• How different was the racing compared to the Lightning?


  • The biggest difference in racing Hobies is the tactics. You plan out your upwind tactics based mainly on the number and placement of your tacks. You lose a significant amount of distance when you tack, so minimizing the number of tacks is a major tactical consideration. Knowing that, the layline tacks are relatively important. In most cases the boats coming in on the laylines overstand the mark. On the starboard layline, this is because the penalty for tacking again at the mark is much worse than the extra distance sailed by overstanding. The fleet seemed to also overstand a lot on port layline and I really never found a reason why this was the case, but it was very common. We tended to approach the mark on port tack, just below layline, and save the extra distance while at the same time approaching the mark in front and to leeward of the boats overstood on port layline.


  • What guidance would you provide someone with your sailing background who was thinking of participating in a class like the Hobie 16?


  • The Hobie 16 is a fun and easy way to go sailing fast. The racing is competitive and everyone has the same equipment, so if you are new to catamarans it makes it easier to learn the differences in sailing style from a monohull. The crowd at a Hobie event is certainly different than that in many other classes. It is mostly comprised of families and friends who have been sailing these boats for generations in some cases. Having said all that, the sailors in the class are just as competitive and the racing is exciting and challenging. I would recommend sailing these boats to anyone as a chance to have as much fun sailing as you do on the beach afterward. It is hard to have a bad day on a Hobie!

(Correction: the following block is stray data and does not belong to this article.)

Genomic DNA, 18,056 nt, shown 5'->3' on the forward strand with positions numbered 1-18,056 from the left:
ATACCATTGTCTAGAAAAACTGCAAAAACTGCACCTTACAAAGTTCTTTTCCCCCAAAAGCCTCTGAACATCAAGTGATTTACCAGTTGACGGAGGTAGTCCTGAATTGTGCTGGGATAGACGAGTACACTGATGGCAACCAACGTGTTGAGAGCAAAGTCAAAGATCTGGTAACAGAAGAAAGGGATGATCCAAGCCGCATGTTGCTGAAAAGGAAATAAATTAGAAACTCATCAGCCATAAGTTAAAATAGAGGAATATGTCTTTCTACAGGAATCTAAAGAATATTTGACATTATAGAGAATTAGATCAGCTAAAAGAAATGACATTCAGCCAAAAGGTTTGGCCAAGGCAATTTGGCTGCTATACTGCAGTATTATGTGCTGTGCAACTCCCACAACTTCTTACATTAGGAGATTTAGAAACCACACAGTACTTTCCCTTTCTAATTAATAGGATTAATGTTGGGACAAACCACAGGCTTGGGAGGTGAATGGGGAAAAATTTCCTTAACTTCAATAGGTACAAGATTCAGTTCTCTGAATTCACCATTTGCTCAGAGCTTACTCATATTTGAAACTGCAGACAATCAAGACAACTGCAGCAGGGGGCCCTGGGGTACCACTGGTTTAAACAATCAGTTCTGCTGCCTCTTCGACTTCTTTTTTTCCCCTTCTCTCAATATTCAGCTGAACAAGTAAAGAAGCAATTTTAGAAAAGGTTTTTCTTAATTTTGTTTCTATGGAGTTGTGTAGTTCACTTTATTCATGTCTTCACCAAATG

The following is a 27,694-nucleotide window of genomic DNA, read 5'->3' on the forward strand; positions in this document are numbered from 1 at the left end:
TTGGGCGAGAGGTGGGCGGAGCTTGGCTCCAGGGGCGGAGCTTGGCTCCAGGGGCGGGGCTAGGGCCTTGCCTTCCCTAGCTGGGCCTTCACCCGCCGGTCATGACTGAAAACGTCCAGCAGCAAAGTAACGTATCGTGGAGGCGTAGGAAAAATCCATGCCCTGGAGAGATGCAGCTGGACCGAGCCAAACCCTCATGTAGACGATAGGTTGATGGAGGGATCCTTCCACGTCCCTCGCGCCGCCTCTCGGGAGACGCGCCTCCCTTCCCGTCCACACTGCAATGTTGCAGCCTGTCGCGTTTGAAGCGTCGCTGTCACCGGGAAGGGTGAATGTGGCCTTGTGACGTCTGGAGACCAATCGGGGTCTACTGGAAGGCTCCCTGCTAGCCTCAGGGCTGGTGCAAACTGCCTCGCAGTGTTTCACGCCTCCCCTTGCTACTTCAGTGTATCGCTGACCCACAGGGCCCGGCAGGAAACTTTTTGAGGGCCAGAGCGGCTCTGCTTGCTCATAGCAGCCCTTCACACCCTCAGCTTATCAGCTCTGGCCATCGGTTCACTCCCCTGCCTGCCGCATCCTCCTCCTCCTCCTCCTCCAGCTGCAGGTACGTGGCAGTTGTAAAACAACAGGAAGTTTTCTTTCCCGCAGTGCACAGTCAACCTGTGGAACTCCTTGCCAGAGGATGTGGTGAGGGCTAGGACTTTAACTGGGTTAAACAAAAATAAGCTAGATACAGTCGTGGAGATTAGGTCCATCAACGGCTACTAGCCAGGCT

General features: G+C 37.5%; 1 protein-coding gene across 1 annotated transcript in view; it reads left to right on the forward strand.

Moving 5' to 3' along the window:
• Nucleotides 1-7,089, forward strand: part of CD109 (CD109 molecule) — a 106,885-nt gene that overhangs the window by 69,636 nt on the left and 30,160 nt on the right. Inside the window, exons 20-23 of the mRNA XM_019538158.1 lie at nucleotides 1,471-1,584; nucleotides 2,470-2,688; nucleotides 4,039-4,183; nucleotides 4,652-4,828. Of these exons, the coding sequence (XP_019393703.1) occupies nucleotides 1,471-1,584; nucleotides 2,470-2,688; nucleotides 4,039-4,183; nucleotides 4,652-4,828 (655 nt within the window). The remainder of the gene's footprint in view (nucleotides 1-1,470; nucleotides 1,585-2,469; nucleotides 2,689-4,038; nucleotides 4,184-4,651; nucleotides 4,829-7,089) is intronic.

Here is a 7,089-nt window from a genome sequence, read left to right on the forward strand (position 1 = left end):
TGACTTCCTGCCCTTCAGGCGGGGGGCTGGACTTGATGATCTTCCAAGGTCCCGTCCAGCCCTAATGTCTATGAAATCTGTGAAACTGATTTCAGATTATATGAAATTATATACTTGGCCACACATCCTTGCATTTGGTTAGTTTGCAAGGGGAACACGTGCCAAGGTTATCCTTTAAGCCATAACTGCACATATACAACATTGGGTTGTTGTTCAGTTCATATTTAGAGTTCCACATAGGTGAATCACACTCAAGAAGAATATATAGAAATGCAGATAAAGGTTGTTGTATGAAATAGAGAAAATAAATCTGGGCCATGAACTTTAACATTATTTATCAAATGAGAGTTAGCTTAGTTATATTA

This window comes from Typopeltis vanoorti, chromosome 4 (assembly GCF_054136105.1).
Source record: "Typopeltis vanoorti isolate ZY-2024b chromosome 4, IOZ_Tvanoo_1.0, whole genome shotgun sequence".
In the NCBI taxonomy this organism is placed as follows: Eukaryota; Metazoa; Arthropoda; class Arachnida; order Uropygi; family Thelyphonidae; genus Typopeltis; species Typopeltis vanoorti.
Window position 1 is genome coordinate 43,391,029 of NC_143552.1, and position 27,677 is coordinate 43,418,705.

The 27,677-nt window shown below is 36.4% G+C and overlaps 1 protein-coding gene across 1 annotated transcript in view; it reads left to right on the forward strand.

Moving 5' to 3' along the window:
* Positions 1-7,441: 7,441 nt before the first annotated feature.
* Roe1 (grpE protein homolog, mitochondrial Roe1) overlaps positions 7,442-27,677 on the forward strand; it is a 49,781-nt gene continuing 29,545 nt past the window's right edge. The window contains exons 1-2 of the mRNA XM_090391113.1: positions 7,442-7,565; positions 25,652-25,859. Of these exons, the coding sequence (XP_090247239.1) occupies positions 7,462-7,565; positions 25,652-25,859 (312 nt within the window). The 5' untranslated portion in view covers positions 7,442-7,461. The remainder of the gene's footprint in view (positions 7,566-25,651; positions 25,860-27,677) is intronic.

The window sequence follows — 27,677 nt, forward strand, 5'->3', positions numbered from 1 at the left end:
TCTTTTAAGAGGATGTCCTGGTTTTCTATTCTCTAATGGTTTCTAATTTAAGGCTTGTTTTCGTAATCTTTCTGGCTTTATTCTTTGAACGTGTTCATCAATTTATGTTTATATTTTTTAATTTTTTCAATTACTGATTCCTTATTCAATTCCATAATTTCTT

• What are the keys to Hobie 16 speed?


  • Speed in a Hobie 16 is a combination of factors. Being somewhere near min crew weight seems like a key to racing at the top level. Setting the boat up, although not technical, is a major factor to good upwind speed. The boat setup is based a lot on feel and sailing style and is something that seemed to take a lot of trial and error for me. The rig tension and rake are all about the balance between the aft angle of the mast and the amount of leech tension you can achieve when the mainsheet is two blocked. If the mast rake is too far aft, the mainsheet two blocks before getting enough leech tension in the main and if the rake is too far forward, the main leech is tight before two blocked and the boat wonít point as high upwind. There seems to be many ways to sail the boats fast, in fact, to quote one Hobie 16 tuning guideÖĒset the jib halyard tension to a point where it seems fast and mark it there.Ē


  • Hobie racing seems to work outside of the typical yacht club setting. How is it in your area?


  • Many events around this area, and the Mid-Atlantic, are held at smaller sailing clubs located on beaches or around parks. Since Hobies are easy to launch almost anywhere, it is common to attend events that are in state parks or beaches and the boats can be launcher near the parking lots. Along with that, many of the events allow, or provide for some sort of camping for the competitors. if the camping isn't available on site, a nearby location is usually provided in the NOR. Because of this, most of the sailors stay onsite, or very nearby, allowing for some very social gatherings after the racing. Sailing in Hobie regattas is easy, fun, and all are welcome.